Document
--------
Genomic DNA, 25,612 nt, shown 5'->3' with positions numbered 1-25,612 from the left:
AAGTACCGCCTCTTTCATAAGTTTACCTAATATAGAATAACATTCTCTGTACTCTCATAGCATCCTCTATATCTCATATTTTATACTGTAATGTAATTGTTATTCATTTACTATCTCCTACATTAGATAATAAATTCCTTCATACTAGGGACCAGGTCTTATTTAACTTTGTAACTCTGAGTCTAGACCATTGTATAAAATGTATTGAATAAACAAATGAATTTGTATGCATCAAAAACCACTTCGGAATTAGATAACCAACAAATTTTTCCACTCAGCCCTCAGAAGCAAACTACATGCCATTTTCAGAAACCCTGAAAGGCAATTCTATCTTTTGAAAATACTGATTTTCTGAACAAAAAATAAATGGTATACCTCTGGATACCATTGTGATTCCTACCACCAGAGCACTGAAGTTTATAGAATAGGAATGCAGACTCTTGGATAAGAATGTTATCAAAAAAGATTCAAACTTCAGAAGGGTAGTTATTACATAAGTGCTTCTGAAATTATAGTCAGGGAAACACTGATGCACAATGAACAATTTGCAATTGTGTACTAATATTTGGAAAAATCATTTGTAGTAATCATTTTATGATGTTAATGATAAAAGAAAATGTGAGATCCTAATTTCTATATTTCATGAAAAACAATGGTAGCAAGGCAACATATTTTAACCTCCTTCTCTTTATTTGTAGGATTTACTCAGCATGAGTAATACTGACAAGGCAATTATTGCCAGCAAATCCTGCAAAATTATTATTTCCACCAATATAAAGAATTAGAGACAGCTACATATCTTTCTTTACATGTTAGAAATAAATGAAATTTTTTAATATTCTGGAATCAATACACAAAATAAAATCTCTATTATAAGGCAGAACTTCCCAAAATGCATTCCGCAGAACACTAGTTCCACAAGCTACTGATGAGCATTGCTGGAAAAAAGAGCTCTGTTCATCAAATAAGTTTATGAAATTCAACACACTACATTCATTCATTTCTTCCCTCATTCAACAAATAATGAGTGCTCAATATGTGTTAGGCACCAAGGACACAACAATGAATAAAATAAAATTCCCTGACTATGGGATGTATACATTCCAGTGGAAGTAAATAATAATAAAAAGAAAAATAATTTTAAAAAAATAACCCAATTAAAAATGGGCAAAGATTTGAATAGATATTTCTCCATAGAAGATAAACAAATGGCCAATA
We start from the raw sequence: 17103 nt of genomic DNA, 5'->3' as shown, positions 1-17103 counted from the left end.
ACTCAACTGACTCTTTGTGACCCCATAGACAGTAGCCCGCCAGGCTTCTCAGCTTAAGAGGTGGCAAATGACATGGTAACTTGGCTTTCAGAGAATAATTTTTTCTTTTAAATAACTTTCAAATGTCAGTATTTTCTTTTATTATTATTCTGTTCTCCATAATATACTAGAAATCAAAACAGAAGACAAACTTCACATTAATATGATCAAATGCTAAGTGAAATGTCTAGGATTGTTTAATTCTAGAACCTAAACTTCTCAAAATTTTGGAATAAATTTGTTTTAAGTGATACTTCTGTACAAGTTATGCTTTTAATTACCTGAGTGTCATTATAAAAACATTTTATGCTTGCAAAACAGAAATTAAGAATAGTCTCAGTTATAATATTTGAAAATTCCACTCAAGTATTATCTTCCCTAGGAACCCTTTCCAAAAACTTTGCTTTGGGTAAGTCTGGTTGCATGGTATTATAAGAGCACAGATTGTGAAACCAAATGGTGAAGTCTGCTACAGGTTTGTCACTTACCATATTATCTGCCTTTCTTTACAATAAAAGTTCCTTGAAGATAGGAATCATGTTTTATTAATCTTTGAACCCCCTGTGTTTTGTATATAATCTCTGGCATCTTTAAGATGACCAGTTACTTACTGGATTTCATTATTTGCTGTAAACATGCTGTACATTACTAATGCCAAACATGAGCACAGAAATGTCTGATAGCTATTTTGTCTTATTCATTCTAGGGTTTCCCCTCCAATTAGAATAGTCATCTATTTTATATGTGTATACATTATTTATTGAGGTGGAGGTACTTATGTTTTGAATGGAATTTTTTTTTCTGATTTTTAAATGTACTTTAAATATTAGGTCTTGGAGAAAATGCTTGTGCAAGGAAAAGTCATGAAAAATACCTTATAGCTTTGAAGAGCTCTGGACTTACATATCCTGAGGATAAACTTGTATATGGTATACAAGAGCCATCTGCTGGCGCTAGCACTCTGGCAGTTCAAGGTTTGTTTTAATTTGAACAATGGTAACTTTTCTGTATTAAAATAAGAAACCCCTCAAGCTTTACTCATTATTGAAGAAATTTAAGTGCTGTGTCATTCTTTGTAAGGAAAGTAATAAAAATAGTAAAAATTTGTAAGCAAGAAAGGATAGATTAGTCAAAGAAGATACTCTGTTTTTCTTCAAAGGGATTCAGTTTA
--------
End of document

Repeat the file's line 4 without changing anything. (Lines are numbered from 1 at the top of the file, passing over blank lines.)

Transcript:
ACTCAACTGACTCTTTGTGACCCCATAGACAGTAGCCCGCCAGGCTTCTCAGCTTAAGAGGTGGCAAATGACATGGTAACTTGGCTTTCAGAGAATAATTTTTTCTTTTAAATAACTTTCAAATGTCAGTATTTTCTTTTATTATTATTCTGTTCTCCATAATATACTAGAAATCAAAACAGAAGACAAACTTCACATTAATATGATCAAATGCTAAGTGAAATGTCTAGGATTGTTTAATTCTAGAACCTAAACTTCTCAAAATTTTGGAATAAATTTGTTTTAAGTGATACTTCTGTACAAGTTATGCTTTTAATTACCTGAGTGTCATTATAAAAACATTTTATGCTTGCAAAACAGAAATTAAGAATAGTCTCAGTTATAATATTTGAAAATTCCACTCAAGTATTATCTTCCCTAGGAACCCTTTCCAAAAACTTTGCTTTGGGTAAGTCTGGTTGCATGGTATTATAAGAGCACAGATTGTGAAACCAAATGGTGAAGTCTGCTACAGGTTTGTCACTTACCATATTATCTGCCTTTCTTTACAATAAAAGTTCCTTGAAGATAGGAATCATGTTTTATTAATCTTTGAACCCCCTGTGTTTTGTATATAATCTCTGGCATCTTTAAGATGACCAGTTACTTACTGGATTTCATTATTTGCTGTAAACATGCTGTACATTACTAATGCCAAACATGAGCACAGAAATGTCTGATAGCTATTTTGTCTTATTCATTCTAGGGTTTCCCCTCCAATTAGAATAGTCATCTATTTTATATGTGTATACATTATTTATTGAGGTGGAGGTACTTATGTTTTGAATGGAATTTTTTTTTCTGATTTTTAAATGTACTTTAAATATTAGGTCTTGGAGAAAATGCTTGTGCAAGGAAAAGTCATGAAAAATACCTTATAGCTTTGAAGAGCTCTGGACTTACATATCCTGAGGATAAACTTGTATATGGTATACAAGAGCCATCTGCTGGCGCTAGCACTCTGGCAGTTCAAGGTTTGTTTTAATTTGAACAATGGTAACTTTTCTGTATTAAAATAAGAAACCCCTCAAGCTTTACTCATTATTGAAGAAATTTAAGTGCTGTGTCATTCTTTGTAAGGAAAGTAATAAAAATAGTAAAAATTTGTAAGCAAGAAAGGATAGATTAGTCAAAGAAGATACTCTGTTTTTCTTCAAAGGGATTCAGTTTA